Growing up in East New York with a Puerto Rican Mother and Black father, Rob “TMO” Plater definitely has a New York state of mind. Rob is one of three kids and was inspired by the street art and graffiti he saw all around him growing up. We spent some time with him in his humble queens apartment.
Examining Plater’s work on the street we noticed the extensive use of characters wearing masks or having a second face. The characters to him are the images of ourselves that we conjure up. Everyone thinks of themselves as something whether it be strong, weak, smart, stupid what have you. In reality we are not what we think and this disconnect is ever-present in his imagery. Most of his images have a human face representing the mortal and realistic side of us and than the mask side of us illustrating what we think or hope we are. He told us that to him every story needs a protagonist and these characters represent the need to be something other than yourself.
The two sides of us often stem from our ideas as kids. Growing up we think we need to be a fireman or police man and label ourselves as something, “I am this.” Plater’s imagery struggles with that emotion by showing the kid’s face but also what the kid is trying to be. The symbolism is an expression of his emotion. In many ways the drawings are Rob figuring out himself through expression. He is playing with his own labels and instincts.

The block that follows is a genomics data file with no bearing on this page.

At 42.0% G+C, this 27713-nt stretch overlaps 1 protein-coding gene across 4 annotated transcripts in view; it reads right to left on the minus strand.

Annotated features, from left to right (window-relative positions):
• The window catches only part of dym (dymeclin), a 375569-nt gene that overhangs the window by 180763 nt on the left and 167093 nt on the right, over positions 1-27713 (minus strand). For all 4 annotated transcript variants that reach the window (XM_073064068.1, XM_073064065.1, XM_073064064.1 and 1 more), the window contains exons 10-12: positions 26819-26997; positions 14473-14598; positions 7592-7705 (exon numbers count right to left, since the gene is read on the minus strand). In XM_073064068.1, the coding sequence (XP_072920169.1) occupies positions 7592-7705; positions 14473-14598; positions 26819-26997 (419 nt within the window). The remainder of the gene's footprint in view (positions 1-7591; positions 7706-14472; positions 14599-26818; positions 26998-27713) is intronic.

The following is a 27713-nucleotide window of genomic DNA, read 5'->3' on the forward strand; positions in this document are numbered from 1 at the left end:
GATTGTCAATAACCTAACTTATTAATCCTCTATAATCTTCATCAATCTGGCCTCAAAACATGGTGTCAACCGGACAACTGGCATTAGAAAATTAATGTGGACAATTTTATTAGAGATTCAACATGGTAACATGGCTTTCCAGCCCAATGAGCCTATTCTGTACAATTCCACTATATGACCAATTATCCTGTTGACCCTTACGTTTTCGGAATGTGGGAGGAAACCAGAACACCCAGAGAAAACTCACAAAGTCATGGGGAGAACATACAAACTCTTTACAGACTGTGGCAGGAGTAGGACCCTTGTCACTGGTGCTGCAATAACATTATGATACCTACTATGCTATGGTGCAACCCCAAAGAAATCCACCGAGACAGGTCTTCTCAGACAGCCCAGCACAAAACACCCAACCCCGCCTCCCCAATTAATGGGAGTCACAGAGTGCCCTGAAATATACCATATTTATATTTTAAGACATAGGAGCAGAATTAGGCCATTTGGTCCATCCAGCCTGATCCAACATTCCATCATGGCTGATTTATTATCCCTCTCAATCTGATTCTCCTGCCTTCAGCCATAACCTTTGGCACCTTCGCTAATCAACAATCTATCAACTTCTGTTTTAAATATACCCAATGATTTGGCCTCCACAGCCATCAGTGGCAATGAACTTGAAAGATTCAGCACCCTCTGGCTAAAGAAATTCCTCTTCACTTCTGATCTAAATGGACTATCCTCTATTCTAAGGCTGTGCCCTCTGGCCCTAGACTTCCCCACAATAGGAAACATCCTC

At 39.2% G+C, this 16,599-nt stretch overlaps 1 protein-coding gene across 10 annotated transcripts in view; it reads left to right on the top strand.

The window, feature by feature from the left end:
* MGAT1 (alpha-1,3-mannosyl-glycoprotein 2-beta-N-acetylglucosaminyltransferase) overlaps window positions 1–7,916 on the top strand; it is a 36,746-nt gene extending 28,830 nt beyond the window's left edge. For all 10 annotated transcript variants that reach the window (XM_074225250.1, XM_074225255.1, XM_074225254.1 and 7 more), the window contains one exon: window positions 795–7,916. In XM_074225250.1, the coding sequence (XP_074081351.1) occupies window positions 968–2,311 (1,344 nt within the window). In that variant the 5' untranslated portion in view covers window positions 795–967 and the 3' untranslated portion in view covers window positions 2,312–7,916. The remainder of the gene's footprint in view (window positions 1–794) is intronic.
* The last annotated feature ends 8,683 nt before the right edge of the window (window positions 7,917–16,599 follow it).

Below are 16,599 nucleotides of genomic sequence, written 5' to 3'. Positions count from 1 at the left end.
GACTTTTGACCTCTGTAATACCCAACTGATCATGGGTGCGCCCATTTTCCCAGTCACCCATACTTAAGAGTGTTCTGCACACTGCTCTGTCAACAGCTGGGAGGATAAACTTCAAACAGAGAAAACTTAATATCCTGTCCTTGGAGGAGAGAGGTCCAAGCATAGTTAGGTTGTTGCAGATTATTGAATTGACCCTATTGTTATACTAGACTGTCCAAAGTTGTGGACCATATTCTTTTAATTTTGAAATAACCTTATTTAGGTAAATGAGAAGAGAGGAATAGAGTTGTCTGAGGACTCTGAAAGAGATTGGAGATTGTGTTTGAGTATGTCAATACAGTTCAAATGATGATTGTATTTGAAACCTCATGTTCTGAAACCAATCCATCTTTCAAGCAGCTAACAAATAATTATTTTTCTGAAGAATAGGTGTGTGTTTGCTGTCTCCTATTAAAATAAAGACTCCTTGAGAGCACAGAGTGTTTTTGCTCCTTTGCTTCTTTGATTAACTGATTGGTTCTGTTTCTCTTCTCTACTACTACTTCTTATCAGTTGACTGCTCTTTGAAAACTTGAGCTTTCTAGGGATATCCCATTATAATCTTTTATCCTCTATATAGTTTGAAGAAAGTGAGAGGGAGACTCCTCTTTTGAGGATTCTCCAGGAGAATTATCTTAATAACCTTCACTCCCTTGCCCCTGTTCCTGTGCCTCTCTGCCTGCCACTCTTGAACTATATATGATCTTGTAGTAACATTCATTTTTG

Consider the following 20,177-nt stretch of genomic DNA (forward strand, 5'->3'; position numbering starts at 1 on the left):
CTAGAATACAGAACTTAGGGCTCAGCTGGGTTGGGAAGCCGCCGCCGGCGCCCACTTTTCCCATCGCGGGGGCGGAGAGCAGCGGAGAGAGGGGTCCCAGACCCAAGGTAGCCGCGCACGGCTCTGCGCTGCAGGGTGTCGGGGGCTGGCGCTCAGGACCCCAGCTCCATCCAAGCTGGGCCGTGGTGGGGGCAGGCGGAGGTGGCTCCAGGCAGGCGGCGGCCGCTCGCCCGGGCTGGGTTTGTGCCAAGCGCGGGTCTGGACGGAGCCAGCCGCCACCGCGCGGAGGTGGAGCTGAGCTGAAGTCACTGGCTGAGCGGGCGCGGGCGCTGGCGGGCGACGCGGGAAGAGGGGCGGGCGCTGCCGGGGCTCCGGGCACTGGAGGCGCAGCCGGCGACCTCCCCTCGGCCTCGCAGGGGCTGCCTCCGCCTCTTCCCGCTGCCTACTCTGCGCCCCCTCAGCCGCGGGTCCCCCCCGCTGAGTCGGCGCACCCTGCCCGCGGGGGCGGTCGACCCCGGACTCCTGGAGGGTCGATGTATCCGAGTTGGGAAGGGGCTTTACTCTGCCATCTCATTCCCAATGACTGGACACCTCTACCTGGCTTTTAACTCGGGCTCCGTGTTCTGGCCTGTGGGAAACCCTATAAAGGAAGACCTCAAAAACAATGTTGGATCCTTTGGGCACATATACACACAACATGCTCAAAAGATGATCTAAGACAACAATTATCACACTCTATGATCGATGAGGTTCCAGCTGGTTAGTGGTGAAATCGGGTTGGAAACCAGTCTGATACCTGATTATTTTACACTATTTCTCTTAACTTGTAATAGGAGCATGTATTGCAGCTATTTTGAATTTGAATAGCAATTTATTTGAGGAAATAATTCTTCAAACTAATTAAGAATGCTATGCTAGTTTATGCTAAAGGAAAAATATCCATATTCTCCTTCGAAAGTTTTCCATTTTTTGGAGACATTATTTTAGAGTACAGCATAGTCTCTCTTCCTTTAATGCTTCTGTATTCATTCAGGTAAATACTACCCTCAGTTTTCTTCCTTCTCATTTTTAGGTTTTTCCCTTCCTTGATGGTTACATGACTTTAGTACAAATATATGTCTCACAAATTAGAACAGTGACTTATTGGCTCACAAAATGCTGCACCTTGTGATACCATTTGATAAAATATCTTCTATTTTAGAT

We are so impressed by how humble Rob was especially after asking him what he would consider himself. We typically try and define artists these days as street artists or graffiti artists. Rob has both a classical background, getting his art degree from the NY Academy of Art, and an education from the “street” including taking themes from comic books and illustration. We get a sense from him that he doesn’t wish to sit in any one box. After a lengthy discussion we finally get Rob to label himself. He says, “Really I am just an image maker. Plain as that.”
Rob is a master at eliciting emotion. Below is his Rambo piece about a boy coming back from war broken and torn. You can feel the pain in the wrinkles in the boy’s face that just wants his childhood back. This piece is the beginning of a series of Puerto Rican inspired works for his solo show at Freshthetic in Brooklyn.
Rob was also part of the EBC Highschool Mural Project in Bushwick Brooklyn where over 30 artists painted murals inside the walls of a local school. This was an incredible project that seems to have touched Rob immensely. He told us that he wants to create a children’s book made out of a set of murals he will paint around different schools in the city. It is a tremendous idea and we wish Rob Luck. For more on the EBC mural project check out the article from Bushwick Daily here.
We want to thank Rob for taking the time to speak with us. For more on him check out his Facebook here or follow him on Instagram @tmoplater. He currently has prints for sale so get at him if you dig the work. A couple more of his works below as well as our video interview.